How to Successfully Trade the Bond Futures (Part III)
And Tips for Position Traders
By Al Martin
10-29-07)Trades for the week of Oct. 22- 26, 2007
In Monday’s trade, we went S-2 HGZ 3.52 C 3.51, SS-2 KCZ 1.2240 C 1.2240, L-4 USZ 113.08 S 113.12, L-4 USZ 113.06 S 113.10, L-4 USZ 113.03 S 113.07.
In Tuesday’s trade, we went L-4 WZ 8.41 S 8.4350, S-5 OJF 1.4730 C 1.453
In Wednesday’s trade, we went SS-4 USZ 113.11 C 113.07, L-4 USZ 113.13 S 113.17, SS-4 CZ 3.59 C 3.5650.
In Thursday’s trade, we went L-4 USZ 113.26 S 113.30.
We saw late last week, as we had predicted previously, that the continuation of buying on the dips was the correct strategy in the bonds. We saw, finally Friday, the bonds did come down to trade within the new lower zone. Indeed, the USU contract traded down to an intra-day low of 113.06, exiting the regular session at 113.14 despite bond-friendly news flows, i.e., substantially weaker than expected housing data, weaker than expected durable goods data, and weaker than expected consumer confidence data.
Simply put, the bonds, as we had warned, are trading rich. And the bonds also, as we speak every day on our daily trade line, are very much tied at the hip to the equities. Equities rally, the bonds come down, and we see that trade developing now almost tick for tick. In other words, I could tell on Friday on the line – I didn’t look at the bond quotes all day long. I just looked at the S&P quotes, and could tell where the bond quotes were almost to the tick. That’s how close the relationship has become.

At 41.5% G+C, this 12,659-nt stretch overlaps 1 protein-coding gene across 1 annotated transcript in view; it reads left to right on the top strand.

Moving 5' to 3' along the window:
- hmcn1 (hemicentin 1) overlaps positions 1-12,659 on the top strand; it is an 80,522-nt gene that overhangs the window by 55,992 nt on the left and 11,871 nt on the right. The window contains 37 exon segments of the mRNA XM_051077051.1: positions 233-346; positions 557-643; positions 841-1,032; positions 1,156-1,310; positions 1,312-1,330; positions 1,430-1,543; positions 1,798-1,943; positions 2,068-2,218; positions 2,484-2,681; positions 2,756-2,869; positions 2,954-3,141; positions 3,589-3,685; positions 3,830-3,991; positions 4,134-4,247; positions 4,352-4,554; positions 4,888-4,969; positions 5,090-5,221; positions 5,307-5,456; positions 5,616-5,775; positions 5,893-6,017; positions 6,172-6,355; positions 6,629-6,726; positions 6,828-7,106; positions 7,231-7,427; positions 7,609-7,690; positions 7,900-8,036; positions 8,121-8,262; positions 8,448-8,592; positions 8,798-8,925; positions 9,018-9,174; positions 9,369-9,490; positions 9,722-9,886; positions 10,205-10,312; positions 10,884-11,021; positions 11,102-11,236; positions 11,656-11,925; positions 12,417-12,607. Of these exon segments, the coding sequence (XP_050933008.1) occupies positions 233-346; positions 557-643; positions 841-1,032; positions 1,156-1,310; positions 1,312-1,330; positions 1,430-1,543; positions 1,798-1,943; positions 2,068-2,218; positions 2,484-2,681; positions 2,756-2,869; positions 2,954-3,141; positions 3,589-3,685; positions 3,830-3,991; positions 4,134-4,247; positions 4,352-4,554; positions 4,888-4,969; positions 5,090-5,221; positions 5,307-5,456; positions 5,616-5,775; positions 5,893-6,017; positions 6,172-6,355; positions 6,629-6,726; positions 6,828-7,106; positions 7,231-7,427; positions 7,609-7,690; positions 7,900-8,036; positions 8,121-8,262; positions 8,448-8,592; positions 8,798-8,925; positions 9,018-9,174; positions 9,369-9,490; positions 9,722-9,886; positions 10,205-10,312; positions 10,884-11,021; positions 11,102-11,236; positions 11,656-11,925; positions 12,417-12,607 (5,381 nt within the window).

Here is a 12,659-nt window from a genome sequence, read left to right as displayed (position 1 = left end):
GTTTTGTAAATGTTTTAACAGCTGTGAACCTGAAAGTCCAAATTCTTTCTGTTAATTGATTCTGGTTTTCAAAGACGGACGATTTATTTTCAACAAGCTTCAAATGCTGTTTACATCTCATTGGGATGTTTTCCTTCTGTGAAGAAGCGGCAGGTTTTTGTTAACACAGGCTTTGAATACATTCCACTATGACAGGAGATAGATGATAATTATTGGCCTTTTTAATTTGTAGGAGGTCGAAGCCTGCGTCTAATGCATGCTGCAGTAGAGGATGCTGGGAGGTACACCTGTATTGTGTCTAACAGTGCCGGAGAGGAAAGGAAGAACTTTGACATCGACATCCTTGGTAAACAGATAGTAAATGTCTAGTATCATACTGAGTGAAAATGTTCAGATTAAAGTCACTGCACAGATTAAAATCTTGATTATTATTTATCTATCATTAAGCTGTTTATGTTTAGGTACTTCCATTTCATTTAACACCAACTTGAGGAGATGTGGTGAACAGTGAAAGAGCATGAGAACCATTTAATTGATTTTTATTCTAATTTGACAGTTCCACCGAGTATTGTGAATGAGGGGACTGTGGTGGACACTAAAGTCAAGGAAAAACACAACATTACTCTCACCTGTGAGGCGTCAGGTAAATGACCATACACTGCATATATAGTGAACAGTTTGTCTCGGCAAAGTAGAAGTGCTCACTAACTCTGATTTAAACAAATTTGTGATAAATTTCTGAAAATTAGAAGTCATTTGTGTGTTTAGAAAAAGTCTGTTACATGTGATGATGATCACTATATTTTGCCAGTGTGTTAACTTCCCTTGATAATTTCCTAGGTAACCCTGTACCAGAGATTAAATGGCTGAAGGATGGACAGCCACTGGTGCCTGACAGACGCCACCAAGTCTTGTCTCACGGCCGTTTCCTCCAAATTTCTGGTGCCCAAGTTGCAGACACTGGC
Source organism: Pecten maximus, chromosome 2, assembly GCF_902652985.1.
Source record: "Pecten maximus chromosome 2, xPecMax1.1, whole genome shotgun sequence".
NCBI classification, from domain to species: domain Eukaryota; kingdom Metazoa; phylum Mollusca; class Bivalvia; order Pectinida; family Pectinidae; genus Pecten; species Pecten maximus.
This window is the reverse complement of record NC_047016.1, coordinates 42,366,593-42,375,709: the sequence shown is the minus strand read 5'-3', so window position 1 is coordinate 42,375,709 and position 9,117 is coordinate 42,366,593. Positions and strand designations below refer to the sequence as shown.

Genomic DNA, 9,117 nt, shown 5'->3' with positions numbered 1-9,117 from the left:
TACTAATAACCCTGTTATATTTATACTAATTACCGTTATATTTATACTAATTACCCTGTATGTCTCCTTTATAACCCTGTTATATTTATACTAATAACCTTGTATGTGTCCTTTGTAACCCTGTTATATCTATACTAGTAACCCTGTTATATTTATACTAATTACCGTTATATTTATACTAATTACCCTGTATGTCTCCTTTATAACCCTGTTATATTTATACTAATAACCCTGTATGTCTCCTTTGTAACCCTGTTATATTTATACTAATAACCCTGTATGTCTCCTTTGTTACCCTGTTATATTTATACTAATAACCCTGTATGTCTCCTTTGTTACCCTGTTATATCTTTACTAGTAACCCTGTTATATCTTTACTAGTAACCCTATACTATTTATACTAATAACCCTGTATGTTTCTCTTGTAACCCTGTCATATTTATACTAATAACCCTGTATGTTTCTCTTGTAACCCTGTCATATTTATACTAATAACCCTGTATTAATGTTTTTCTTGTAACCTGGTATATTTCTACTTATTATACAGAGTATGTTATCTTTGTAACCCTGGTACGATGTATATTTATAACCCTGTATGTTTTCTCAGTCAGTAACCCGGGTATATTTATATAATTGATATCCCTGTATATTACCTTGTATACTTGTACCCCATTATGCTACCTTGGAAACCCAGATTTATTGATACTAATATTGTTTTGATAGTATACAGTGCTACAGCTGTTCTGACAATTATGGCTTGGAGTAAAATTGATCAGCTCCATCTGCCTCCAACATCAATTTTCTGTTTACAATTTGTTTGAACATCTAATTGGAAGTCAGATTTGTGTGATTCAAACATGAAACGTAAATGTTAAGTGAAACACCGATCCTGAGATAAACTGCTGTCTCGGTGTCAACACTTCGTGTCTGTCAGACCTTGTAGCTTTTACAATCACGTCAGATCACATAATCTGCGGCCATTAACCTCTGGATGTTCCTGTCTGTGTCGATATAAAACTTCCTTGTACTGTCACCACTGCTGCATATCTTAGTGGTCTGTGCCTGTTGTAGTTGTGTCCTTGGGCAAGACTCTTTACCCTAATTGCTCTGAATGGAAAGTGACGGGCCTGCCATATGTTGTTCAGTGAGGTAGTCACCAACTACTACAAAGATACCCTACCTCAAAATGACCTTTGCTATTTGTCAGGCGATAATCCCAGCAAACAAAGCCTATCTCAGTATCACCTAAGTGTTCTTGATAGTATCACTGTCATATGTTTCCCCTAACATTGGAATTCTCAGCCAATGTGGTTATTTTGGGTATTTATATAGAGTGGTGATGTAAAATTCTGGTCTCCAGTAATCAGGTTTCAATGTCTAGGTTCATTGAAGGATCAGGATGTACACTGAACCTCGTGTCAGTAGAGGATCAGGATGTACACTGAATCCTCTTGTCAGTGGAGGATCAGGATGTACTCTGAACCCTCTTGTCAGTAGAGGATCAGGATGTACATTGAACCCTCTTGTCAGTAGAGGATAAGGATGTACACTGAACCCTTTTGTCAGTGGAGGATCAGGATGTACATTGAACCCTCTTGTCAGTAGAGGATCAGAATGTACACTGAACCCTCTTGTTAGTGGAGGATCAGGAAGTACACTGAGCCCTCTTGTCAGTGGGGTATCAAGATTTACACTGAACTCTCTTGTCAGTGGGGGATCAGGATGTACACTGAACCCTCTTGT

However, the bonds, basis Friday’s close at par 13.14, are very cheap. And we believe that the trade in the bonds is still scalping them from the long side on dips. Yet we think that at Friday’s close, they are fair market value, relative to news flows. Economic news flows continue to be bond market friendly. Obviously, a Fed rate cut next week would also be bond market friendly, particularly if it is interpreted the right way, in the light that the Fed is doing something it doesn’t want to do because there’s another shoe to drop out there. But the long and short of it is you want to continue scalping the bonds from the long side. Furthermore, at current levels, they’re cheap.
For position traders, we had recommended shorting the December coffee contract (KCZ) several weeks ago at 140. You see that the back of the coffee market has been broken in here, under increasing supply and diminishing demand. In fact, the coffee traded to a new low for the entire cycle move, under 1.21 Friday.
We think that the coffee shill is now going to be completely unwound and that the likely target for the December contract is 1.14. Therefore, we recommend that those short the coffee should continue to hold, looking for another 6 or 7 cents out of the December contract.
Furthermore, we recommended shorting the Jan. orange juice contract (OJF) at 1.50 or better. You see that contract also broke late-week to close at 1.3880. We notice that it was nothing but wanton bullish shillism from the commodity funds that had goosed the juice, and juice was overbought. And indeed we would expect the juice will be coming back down to the 1.30 area.
To blow our own horn, remember we had been recommending consistently to trade the Dec. cocoa, CCZ, from the long side. Indeed we ourselves were doing so. You saw the cocoa, after initially trading up around 1900, had fallen back mid-week to retest recent lows in the 1830's. However, what do we see Friday but a sharp rally of almost $100, with the contract exiting the week at 1911, up $84 in Friday’s session. We had consistently advised that cocoa was the only fungible on the board that did have a bullish supply/demand story, and we continue to recommend trading the cocoa from the long side on dips.